${vImageAlt}
Dr. Manuela Valle-Castro is the director of the Division of Social Accountability. (Photo submitted)

’Good Troublemaker': Manuela Valle-Castro roots out bias in medicine

Manuela Valle-Castro remembers growing up in a home where social justice was frequently part of the dinner-table conversation.

Listen to all episodes of Researchers Under the Scope podcast.
Subscribe to the podcast on Spotify or Apple Podcasts


She spent the first six years of her life in exile, after her family joined thousands of Chileans fleeing Augusto Pinochet's oppressive political regime.

Upon her family's return to Chile, she watched her parents and their friends organize and push back, even when dissent could lead to jail time, torture, or death.

"It wasn't a very conventional way of growing up," said Valle-Castro, who watched her loved ones document human rights violations, and rally against injustice.

"I had a voice I wanted to use for things I felt passionate about," she said.

Valle-Castro eventually moved to Canada, where she trained as a community psychologist, completing her PhD in Gender, Race, Sexuality and Social Justice at the University of British Columbia.

"I looked up to Canada," said Valle-Castro. "But what I did not know was how much of Canada's identity has been created over a layer of colonialism that is very violent."

In 2020, she was hired as the Director of the College of Medicine's Division of Social Accountability. In medical training and biomedical research, Valle-Castro's job is to tackle and dismantle bias and unconscious discrimination.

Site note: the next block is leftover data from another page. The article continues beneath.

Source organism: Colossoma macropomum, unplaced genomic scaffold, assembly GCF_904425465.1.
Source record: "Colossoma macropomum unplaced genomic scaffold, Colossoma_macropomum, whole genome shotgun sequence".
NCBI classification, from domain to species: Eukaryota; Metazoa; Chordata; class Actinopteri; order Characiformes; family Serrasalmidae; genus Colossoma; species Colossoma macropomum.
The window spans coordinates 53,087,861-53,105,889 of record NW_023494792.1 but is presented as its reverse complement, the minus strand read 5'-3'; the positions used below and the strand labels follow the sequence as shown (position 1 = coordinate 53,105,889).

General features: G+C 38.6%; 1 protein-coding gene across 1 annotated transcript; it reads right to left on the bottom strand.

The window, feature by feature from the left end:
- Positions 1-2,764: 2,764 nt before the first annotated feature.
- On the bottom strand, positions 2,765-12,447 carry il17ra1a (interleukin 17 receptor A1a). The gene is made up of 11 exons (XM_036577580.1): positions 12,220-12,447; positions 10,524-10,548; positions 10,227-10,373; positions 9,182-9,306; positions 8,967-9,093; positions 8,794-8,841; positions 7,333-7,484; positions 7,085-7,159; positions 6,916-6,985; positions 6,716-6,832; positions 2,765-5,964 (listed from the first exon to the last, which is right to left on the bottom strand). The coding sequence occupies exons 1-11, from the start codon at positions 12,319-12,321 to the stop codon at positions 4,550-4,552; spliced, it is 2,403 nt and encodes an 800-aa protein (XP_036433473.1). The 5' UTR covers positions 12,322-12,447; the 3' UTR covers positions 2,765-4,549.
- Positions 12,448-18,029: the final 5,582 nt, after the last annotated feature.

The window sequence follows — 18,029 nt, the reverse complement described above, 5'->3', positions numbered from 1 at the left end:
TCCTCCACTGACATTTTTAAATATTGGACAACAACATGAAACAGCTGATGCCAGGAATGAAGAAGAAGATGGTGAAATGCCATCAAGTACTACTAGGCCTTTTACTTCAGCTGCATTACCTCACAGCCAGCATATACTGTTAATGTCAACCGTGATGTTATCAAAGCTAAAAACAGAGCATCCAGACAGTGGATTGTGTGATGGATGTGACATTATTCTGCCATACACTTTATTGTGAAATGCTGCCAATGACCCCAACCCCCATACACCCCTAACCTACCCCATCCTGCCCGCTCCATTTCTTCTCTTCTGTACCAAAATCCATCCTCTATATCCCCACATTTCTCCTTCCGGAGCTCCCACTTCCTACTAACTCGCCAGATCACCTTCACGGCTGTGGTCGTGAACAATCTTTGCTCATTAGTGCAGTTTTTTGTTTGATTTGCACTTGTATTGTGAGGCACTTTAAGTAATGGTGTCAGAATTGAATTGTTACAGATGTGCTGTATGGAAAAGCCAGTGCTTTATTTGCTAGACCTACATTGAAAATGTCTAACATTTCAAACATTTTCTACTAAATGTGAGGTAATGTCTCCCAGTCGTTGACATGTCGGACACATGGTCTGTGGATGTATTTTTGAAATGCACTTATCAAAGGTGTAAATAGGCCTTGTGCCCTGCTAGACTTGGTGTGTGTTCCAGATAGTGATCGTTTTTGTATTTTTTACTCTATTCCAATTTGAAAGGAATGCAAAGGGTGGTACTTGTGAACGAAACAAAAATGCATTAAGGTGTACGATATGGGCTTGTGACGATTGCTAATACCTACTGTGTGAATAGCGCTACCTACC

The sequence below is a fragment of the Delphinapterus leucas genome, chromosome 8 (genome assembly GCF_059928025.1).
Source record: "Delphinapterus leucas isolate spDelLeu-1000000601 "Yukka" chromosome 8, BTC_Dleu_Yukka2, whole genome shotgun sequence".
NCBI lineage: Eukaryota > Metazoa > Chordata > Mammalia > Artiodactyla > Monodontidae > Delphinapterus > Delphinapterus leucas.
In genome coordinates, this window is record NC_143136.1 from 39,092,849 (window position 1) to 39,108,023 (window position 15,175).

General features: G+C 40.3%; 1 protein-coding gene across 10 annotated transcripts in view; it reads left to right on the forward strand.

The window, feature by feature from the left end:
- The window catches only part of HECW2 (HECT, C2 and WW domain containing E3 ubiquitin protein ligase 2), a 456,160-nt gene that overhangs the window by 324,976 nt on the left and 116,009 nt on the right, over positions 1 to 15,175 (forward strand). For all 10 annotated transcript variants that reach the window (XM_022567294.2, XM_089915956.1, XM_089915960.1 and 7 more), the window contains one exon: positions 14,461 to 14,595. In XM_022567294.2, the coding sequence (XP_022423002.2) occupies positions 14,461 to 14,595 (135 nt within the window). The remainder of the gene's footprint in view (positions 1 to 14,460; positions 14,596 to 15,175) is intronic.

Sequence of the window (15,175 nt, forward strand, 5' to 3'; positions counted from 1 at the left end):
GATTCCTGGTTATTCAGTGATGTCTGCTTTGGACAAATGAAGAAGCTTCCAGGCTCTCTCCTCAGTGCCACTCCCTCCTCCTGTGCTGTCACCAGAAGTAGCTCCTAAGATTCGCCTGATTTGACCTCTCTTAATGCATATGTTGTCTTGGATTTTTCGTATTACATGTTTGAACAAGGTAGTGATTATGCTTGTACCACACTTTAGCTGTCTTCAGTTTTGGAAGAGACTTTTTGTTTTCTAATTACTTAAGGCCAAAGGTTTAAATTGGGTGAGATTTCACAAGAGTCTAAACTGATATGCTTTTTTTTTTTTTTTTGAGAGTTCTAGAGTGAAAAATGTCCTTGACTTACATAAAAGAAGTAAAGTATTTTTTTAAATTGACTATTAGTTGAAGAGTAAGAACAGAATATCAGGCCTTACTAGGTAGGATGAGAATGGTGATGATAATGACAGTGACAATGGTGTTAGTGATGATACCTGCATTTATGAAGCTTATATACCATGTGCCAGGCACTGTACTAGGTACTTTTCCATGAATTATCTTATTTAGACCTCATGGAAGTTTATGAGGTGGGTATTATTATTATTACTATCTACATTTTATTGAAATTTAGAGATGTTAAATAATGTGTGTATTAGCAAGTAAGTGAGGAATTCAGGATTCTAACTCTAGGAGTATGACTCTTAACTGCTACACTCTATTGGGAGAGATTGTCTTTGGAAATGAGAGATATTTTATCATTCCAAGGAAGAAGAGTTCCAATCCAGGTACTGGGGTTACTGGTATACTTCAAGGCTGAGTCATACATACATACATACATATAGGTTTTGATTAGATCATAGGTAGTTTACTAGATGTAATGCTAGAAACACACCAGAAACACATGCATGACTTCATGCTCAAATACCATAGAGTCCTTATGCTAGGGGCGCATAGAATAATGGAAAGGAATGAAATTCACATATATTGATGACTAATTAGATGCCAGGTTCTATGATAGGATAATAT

In this episode, she discusses the 'extreme politeness' ingrained in Canadian culture, and why it often tends to oppress and silence marginalized people.

"It's not necessarily about racist slurs and impolite words," she said. "[Oppression] can come in a very benevolent and polite shape too."

She said the key to health equity is to listen, promote, and act on advice from racialized people, immigrants, those with disabilities and different lived experiences.

"Research needs to not be redundant," she said. "How many times do we need to study bad housing or bad water before those issues are addressed?"

Welcoming staff and students with diverse backgrounds and abilities is crucial, Valle-Castro said.

"I see a need for this shift all over the College of Medicine," she said, noting indigenous academic leaders in medicine have already taken the lead in changing Saskatchewan's dominant narrative.

Medical trainees, researchers and faculty all need to become more outspoken about their work, Valle-Castro said, pushing governments and decision-makers to take action.

"There's no research that happens in a void," she said. "Make those decisions transparent and have people be accountable for those decisions."

Valle-Castro said the end goal for the College of Medicine is better health for all people in Saskatchewan, not just its able-bodied white population.

"Community engagement and health equity need to be absolutely at the forefront," she said.

Share this story